At common law, apart from the customs of the law merchant, the rights or benefits arising out of a contract, or, as it is generally termed, a chose in action, cannot be assigned so as to entitle the assignee to sue upon it in his own name.47 This is a settled and inflexible rule, and its effect cannot be avoided by stipulations of the parties, as by an express provision in the contract to the effect that it may be assigned, provided, of course, the stipulation does not render the contract a negotiable instrument, and so bring it within the law merchant.48
As will be seen, however, the assignment creates rights in equity, and the common law so far takes cognizance of these equitable rights as to permit the assignee to use the name of the assignor, or his representative if the assignor be dead, as trustee for the assignee, so that he may sue on the contract in their name. An equitable assignment of a chose in action is in the nature of a declaration of trust by the party having the legal right, and an agreement on his part to permit the assignee to make use of his name to enforce it.49
47 Leake, Cont. 601; Co. Litt. 214a, 232b; 2 Bl. Comm. 442; Greenby v. Wilcocks, 2 Johns. (N. Y.) 1, 3 Am. Dec. 379; Hay v. Green, 12 Cush. (Mass.) 282; Hunt v. Mann, 132 Mass. 53; Glenn v. Marbury, 145 U. S. 499, 12 Sup. Ct. 914, 36 L. Ed. 790. "The origin of the rule was attributed by Coke to the 'wisdom and policy of the founders of our law' in discouraging maintenance and litigation; but there can be little or no doubt that it was in truth a logical consequence of the primitive view of a contract as creating a strictly personal obligation between the creditor and the debtor." Pol. Cont. 206. See "Assignments," Dec. Dig. (Key-No.) § 23; Cent. Dig. §§ 40, 41.
48 COOLIDGE v. RUGGLES, 15 Mass. 387, Throckmorton Cas. Contracts, 324; Weidler v. Kauffman, 14 Ohio, 455; Legro v. Staples, 16 Me. 252; Little v. Bank, 2 Hill (N. T.) 425; Id., 7 Hill (N. Y.) .359; People v. Gray, 23 Cal. 125. See "Assignments," Dec. Dig. (Key-No.) §§ 22, 23; Cent. Dig. §§ 35-41.
Strictly speaking, the only mode by which the rights under a contract can be really transferred at law is, not by assignment at all, but by means of a substituted agreement. If A. owes B. $100, and this action to be maintained is the rule of law that a bare promise cannot be the foundation of an action." 53
B. owes C. $100, it may be agreed between all three that A. shall pay C. instead of paying B., so that B. thereby terminates his legal relations with both parties. In such case the consideration for A.'s promise is the discharge of B.; the consideration for B.'s discharge of A. is the extinguishment of his debt to C.; the consideration for C.'s promise is the substitution of A.'s liability for that of B. This is known as a "novation." 50 To effect such a change of relations, there must be ascertained sums due from A. to B., and from B. to C.; and it is further essential that there shall be a definite agreement between the parties, for it is the promise of each which is the consideration for the promise of the others. It would not be enough for A. to say to C, "I will pay you instead of B.," and to afterwards suggest the arrangement to B., and receive his assent.51 Nor would it be enough for B. to authorize A. in writing to pay to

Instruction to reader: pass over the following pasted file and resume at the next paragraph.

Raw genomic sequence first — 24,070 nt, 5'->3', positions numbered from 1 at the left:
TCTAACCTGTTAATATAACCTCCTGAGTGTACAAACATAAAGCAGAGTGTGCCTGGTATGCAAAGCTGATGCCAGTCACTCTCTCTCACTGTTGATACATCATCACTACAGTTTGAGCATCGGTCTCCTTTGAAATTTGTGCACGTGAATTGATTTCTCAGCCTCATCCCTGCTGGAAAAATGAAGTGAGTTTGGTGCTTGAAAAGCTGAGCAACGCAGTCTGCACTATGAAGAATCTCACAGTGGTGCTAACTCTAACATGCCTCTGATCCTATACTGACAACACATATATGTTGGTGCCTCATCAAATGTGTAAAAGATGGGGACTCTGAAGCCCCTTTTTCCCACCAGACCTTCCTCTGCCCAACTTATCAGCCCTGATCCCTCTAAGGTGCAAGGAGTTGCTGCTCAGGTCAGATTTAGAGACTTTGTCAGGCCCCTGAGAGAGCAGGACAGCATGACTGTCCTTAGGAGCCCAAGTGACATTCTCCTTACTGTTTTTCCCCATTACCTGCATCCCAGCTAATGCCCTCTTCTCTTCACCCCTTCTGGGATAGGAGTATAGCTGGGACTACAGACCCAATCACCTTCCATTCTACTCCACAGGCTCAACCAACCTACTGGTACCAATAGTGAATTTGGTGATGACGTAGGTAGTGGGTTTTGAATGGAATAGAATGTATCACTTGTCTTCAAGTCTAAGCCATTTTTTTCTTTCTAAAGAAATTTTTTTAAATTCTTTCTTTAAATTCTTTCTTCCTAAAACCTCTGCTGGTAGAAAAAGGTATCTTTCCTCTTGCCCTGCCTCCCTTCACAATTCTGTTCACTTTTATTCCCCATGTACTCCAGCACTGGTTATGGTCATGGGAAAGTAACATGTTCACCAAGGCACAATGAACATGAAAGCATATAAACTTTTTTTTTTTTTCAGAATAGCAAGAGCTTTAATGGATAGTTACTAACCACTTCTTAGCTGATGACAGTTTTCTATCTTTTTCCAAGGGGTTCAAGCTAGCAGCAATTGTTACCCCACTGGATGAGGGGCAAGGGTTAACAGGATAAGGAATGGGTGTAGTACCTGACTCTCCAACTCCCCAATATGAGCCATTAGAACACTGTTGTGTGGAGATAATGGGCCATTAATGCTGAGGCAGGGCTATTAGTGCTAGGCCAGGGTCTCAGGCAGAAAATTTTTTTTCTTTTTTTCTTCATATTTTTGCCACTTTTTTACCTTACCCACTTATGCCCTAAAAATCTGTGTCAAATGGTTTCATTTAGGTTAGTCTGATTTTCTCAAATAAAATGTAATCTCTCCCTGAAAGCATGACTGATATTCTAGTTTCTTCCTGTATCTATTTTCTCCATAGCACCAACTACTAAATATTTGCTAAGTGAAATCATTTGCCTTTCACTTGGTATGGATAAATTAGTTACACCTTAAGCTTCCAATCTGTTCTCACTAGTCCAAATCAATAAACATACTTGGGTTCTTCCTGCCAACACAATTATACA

C, and for A. to acknowledge the paper in writing.52 In neither of these cases would there be such an agreement between all three persons as to amount to a discharge by B. of the debt due by him to A. There would, therefore, be no consideration for A.'s promise to pay C, so as to support an action by C. against him. In an action under the circumstances of the second case mentioned above by C. against A. it was said: "There are two legal principles which, so far as I know, have never been departed from. One is that, at common law, a debt cannot be assigned so as to give the assignee a right to sue for it in his own name, except in the case of a negotiable instrument; and, that being the law, it is perfectly clear that B. could not assign to the plaintiff the debt due from the defendant to him. * * * The other principle which would be infringed by allowing
49 Leake, Cont. 602; Welch v. Mandeville, 1 Wheat. 233, 4 L. Ed. 79; Hal-loran v. Whitcomb, 43 Vt 306; Fay v. Guynon, 131 Mass. 31; Frear v. Evert-eon, 20 Johns. (N. Y.) 142; Parsons v. Woodward, 22 N. J. Law, 196; Mc-Wiliiams v. Webb, 32 Iowa, 577; Webb v. Steele, 13 N. H. 230. See "Assignments," Dec Dig. (Key-No.) § 48; Cent. Dig. §§ 85-111.
50 Post, p. 528.
51 Cuxon v. Chadley, 3 Barn. & C. 591. See "Contracts," Deo. Dig. (Key-No.) § 240; Cent. Dig. § 1125.
52 Liversidge v. Broadbent, 4 Hurl. & N. 603. See "Contracts," Deo. Dig. (Key-No.) § 240; Cent. Dig. § 1125.
Courts of common law recognize the validity of equitable assignments for other purposes than to permit the assignee to sue at law in the name of the assignor. An assignment of a chose in action has always been held a good consideration for a promise.54 Thus, the benefit of a contract may be sold, and the assignment of the contract forms a valuable consideration for a promise to pay the price, which may be recovered in an action at law.55 The forbearance by the assignee of a debt to sue the debtor is a good consideration for an express promise by the debtor to pay the assignee, and on this promise the assignee may maintain an action in his own name.66 He must sue on the debtor's promise to him, and not on the promise to the assignor assigned to him.